Verizon works with Juniper to quadruple fiber network capacity

Verizon is working with Juniper Networks to upgrade older router equipment in the core of its fiber network. The new equipment is capable of using the latest 400 Gbps per port optical technology. And the new optical core, which is being built to meet customers’ growing demands through 2032, is upgradeable to future 800 Gbps and 1 Tbps per port optical technology.

Verizon said the new equipment offers other operational benefits. It is half the size of the existing equipment, reducing space requirements in core facilities and driving down both power usage and operational cost per GB.

The new equipment also offers an advanced level of automation. It allows for automated interfaces with other network systems to make faster decisions and changes such as real-time adjustments to address congestion or other performance improvements. And it incorporates protocols like segment routing to make more intelligent routing decisions.

Additionally, because this new equipment is so dense with such large capacity, Verizon will be able to redesign its network architecture to spread the equipment out to additional facilities across geographies, building in an additional level of redundancy with the ability to reroute traffic onto a greater number of fiber routes when needed.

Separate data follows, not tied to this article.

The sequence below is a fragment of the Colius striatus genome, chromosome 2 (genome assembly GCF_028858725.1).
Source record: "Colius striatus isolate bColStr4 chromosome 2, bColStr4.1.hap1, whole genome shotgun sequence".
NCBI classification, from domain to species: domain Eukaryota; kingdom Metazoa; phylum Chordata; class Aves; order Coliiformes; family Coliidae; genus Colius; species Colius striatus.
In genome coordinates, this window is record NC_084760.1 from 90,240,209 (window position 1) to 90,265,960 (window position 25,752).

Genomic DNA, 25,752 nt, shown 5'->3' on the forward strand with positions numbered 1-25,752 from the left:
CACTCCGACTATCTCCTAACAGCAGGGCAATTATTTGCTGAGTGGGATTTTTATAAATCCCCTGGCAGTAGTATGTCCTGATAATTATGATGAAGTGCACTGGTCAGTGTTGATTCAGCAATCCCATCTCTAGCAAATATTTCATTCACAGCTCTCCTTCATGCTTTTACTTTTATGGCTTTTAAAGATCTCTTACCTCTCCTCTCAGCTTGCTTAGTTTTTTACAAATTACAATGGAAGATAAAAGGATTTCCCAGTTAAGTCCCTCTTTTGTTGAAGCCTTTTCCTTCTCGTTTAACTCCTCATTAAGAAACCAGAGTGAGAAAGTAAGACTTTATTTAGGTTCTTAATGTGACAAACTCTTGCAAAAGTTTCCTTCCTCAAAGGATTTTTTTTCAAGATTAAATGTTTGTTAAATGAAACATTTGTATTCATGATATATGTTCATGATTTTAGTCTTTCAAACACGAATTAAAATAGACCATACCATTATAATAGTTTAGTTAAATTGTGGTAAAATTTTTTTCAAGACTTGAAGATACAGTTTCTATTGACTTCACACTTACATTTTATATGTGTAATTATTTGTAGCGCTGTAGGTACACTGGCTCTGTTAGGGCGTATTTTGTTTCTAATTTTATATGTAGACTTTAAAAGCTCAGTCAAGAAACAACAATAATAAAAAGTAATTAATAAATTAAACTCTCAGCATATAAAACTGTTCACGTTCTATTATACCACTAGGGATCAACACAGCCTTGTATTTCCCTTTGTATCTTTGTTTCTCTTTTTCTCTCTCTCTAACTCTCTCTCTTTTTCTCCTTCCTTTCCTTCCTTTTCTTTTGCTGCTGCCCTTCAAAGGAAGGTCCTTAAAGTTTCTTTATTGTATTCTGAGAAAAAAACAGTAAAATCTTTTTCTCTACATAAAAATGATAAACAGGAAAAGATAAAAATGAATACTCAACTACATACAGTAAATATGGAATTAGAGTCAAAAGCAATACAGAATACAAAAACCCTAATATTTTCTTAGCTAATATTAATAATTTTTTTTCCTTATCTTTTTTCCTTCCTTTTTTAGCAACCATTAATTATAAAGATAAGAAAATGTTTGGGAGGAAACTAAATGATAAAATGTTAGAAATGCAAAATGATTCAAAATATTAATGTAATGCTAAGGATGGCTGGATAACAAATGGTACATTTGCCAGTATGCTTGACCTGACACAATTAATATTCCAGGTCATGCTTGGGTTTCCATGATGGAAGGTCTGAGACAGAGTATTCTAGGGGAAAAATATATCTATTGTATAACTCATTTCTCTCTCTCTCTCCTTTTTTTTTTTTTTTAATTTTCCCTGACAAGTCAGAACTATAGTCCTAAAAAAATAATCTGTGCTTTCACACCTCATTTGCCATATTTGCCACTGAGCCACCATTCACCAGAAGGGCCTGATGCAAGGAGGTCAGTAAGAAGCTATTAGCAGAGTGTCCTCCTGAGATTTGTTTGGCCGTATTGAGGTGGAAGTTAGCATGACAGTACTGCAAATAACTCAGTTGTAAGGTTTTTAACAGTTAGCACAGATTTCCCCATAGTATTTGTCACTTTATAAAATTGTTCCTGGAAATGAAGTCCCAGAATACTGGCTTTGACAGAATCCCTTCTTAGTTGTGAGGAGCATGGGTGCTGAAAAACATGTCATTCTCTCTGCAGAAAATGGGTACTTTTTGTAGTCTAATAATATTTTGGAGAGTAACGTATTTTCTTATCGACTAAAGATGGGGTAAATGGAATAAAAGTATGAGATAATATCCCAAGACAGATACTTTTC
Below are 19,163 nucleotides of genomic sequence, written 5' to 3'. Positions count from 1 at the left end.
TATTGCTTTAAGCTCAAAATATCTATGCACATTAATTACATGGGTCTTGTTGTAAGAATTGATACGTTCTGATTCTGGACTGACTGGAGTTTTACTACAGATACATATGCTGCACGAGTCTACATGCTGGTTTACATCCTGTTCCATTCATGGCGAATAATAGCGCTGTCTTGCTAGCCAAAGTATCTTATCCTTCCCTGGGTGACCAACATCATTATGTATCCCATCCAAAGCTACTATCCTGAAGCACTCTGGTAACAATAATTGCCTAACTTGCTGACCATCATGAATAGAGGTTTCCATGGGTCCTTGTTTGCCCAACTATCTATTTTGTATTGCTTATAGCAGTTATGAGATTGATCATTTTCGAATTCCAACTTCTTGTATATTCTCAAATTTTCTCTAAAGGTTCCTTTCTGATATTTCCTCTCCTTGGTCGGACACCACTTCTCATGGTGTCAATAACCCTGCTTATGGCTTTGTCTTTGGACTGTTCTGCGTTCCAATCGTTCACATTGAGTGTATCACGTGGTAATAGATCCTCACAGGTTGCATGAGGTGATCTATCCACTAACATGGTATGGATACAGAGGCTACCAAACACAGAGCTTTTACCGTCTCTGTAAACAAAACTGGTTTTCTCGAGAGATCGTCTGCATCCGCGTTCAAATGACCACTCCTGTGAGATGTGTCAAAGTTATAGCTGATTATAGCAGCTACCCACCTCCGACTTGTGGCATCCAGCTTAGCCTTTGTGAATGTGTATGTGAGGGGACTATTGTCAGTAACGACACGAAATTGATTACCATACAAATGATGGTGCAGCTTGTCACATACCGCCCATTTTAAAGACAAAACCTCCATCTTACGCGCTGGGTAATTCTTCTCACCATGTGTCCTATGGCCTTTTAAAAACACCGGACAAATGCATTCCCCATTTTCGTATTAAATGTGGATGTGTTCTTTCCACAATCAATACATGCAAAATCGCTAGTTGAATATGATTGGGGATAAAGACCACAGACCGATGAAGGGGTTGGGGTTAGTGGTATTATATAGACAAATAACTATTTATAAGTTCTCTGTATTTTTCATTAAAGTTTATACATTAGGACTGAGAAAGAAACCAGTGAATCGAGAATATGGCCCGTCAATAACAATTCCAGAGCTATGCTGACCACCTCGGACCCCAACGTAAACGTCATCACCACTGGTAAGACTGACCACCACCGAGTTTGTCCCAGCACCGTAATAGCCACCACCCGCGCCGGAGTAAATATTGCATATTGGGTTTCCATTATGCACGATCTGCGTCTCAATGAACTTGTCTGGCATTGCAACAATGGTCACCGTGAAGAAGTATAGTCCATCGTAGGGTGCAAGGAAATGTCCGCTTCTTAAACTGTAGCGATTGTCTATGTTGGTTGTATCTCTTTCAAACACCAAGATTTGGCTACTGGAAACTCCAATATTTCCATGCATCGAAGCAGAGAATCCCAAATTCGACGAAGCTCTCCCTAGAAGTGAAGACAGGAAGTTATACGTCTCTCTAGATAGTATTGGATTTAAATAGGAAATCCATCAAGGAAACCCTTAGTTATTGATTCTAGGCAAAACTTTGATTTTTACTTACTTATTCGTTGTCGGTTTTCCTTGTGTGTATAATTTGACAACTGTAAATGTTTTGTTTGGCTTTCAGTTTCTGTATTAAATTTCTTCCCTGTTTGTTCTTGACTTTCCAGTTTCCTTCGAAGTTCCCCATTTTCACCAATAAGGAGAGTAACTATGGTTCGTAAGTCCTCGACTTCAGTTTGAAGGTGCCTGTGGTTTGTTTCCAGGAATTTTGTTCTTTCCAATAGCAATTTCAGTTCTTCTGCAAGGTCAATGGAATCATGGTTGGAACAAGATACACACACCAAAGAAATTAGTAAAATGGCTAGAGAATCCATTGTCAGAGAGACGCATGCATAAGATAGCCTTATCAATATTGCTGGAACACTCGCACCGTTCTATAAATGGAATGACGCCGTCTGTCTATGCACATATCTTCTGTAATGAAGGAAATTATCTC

Although the new core relates to Verizon’s fiber network, Kyle Malady, president of the company’s Global Networks and Technology, said in a statement that it will help Verizon’s 5G network as well. “Our fiber network is the largely invisible foundation that is a key driving force behind providing the scalability and reliability our customers need and expect,” said Malady.

Juniper Networks CEO Rami Rahim alluded to the deal with Verizon in Juniper’s recent Q2 earnings call.

He said the company was picking up steam in the 400G market, noting it now has approximately 80 design wins with data center customers and nearly 400 design wins overall, including a recently secured 400G core win with a Tier-1 U.S. carrier — which turns out to be Verizon.